Great Shearwater,  Puffinus gravis

Number of accepted Great Shearwater records for Louisiana = 8 as of June 2017

Accepted Records

One (85-17/1985-17) on 25 Aug 1985, Gulf of Mexico: 28o 01' N, 91 o 01' W [off Terrebonne]; B. Mac Myers III. This record was accepted by the LBRC, but was inadvertently never published in any report of the LBRC. At the time of its acceptance, it represented the first state record (five previous records [Lowery 1974] were considered unacceptable [Schulenberg 1985]). Because this record is not supported by “hard evidence” it cannot represent the official first state record and becomes an “acceptable sight record.” Record No. 00-10 (above), which is supported by photographs, becomes the official first state record.

One (1998-074) on 13 October 1998, Gulf of Mexico: approximately 44 mi. S of South Pass of the Mississippi River, N 28.3565o, W 89.13433o; Steven W. Cardiff, Donna L. Dittmann (sketch only), David P. Muth, and Paul M. Dickson; NAB 53(1): 62. This becomes one of two accepted sight reports pre-dating the official first Louisiana hard-evidence record in 1999.

Sketch by Donna L. Dittmann

One (1999-92) on 25 Sep 1999, Gulf of Mexico: 122 mi. S of Morgan City, Green Canyon 18A oil platform, 27o56'37"N, 91o01'45"W; Marshall J. Iliff; NAB54(1):61. This represents an accepted sight record predating the first state record with hard evidence (2000-10); therefore, it is considered hypothetical.

One (00-10/2000-10) on 16 Mar 2000, Gulf of Mexico: South Pass 89B oil platform, 45 mi. SSE of Grand Isle, 28o 40’ 11.2” N, 89o 23’ 36.7” W; Karl Bardon (ph); NAB 54(3): 291. The species was on the official state list on the basis of an acceptable sight record (85-17) that pre-dated adoption of the LBRC’s “hard evidence” policy; record No. 00-10 becomes the official first state record supported by hard evidence, and record No. 85-17 becomes an “acceptable sight record."

Five (2015-050) on 21 September 2015, Gulf of Mexico: ca 31 mi., 34 mi., and 50. mi. SE of Southwest Pass Mississippi River , N28.566389o, W89.113333o (three with Bridled Terns), N28.393889o, W88.876944o (one with Leach’s Storm-Petrel), and N28.560833o, W89.063611o (one); David P. Muth (ph) and Dan O’Malley (ph).
Photo by Dan O'Malley

One (2016-028) on 10 September 2016, Gulf of Mexico: approximately 17 mi. SE South Pass Mississippi River, N28.841º, W88.962º; Robert C. Dobbs (ph) and Oscar Johnson (ph).

Photo by Oscar Johnson

Three (2016-029) on 10 September 2016, Gulf of Mexico: approximately 22 mi. SE South Pass Mississippi River, N28.73º, W88.88º; Robert C. Dobbs (ph) and Oscar Johnson (ph).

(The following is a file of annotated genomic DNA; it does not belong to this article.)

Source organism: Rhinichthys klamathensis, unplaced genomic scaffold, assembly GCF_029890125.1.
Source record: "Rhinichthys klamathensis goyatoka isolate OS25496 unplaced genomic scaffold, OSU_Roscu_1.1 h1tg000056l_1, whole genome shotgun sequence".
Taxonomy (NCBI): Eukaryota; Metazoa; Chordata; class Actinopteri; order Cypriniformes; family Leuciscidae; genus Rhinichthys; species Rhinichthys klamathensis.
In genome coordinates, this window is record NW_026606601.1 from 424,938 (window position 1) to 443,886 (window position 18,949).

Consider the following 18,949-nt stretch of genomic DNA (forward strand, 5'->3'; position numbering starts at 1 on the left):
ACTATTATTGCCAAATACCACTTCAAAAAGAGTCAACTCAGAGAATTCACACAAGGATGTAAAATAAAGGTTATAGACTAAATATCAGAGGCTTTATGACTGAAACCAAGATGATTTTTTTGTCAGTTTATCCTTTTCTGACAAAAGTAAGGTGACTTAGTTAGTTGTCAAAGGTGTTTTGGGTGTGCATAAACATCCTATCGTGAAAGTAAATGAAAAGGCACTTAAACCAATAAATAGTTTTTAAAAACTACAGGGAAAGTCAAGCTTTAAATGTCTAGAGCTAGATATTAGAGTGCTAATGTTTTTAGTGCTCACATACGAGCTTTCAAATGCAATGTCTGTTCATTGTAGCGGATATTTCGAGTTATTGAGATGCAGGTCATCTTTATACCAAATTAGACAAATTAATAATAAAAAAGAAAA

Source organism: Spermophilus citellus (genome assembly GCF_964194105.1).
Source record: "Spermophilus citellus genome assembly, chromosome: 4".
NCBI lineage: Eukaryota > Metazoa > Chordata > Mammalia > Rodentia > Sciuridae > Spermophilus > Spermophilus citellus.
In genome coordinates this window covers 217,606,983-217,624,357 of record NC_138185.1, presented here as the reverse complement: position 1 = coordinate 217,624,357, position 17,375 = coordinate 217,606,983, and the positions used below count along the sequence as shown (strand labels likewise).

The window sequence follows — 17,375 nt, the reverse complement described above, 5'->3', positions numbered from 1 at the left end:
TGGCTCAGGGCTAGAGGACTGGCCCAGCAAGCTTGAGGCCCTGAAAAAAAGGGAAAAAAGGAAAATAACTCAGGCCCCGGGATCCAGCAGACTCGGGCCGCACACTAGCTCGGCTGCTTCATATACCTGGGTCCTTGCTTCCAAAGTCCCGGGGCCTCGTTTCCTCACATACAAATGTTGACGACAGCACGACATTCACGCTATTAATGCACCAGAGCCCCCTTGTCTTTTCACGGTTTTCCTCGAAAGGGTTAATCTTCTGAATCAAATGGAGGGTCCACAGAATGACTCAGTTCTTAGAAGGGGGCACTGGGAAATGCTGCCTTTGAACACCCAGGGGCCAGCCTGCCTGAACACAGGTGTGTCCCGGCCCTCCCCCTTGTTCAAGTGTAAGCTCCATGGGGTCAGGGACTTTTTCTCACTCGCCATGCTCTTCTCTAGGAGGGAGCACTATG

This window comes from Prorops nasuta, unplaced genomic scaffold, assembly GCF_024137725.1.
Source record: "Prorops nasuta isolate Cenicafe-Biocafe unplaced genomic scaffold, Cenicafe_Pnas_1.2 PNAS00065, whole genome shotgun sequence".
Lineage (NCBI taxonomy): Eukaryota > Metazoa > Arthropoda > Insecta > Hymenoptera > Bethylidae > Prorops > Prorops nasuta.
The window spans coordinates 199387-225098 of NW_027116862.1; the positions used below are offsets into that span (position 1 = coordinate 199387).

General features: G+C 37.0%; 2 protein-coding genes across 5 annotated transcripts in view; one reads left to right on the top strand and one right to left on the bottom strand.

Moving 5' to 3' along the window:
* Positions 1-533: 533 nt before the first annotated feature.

Photo by Oscar Johnson

One (2016-057) on 10 September 2016, Gulf of Mexico: approximately 16 mi. SE South Pass Mississippi River, N28.79 º, W88.07 º; Oscar Johnson (ph).

Photo by Oscar Johnson

Unaccepted Records

One (1995-35) on 22 Jun 1995, Gulf of Mexico: approximately 110 mi. S of Morgan City, 28o08'10"N, 91o37'00"W. All but one member believed the description was not sufficient to rule out Cory's Shearwater, or perhaps even Black-capped Petrel (Pterodroma hasitata). Members also noted that the observer admittedly did not have any previous experience with this species.

One to three individuals (1999-091), one each on 15 August, 17 October, and 30 October 1999, Gulf of Mexico: 97 mi. S New Orleans, South Pass 89 B oil platform, N 28.68044o,W 89.38578o. It is highly unlikely that the same individual would have been involved in all three sightings, and the three observations probably should have been submitted as separate reports. The best description was from the 15 August sighting, but Members were concerned with potential confusion with Cory’s or Cape Verde shearwaters, which were not convincingly eliminated by the details. It was also recognized that this report pre-dated the first hard evidence occurrence, and this also contributed to some Members’ reluctance to accept. Ultimately, the report was not accepted following a Discussion Vote.

One (2012-141) on 30 August 2012, St. Tammany: Lake Pontchartrain from the Lake Pontchartrain Causeway. Most Members were unconvinced that the brevity of the observation and naked-eye views were sufficient to be certain of what would have been the first non-pelagic occurrence of this species.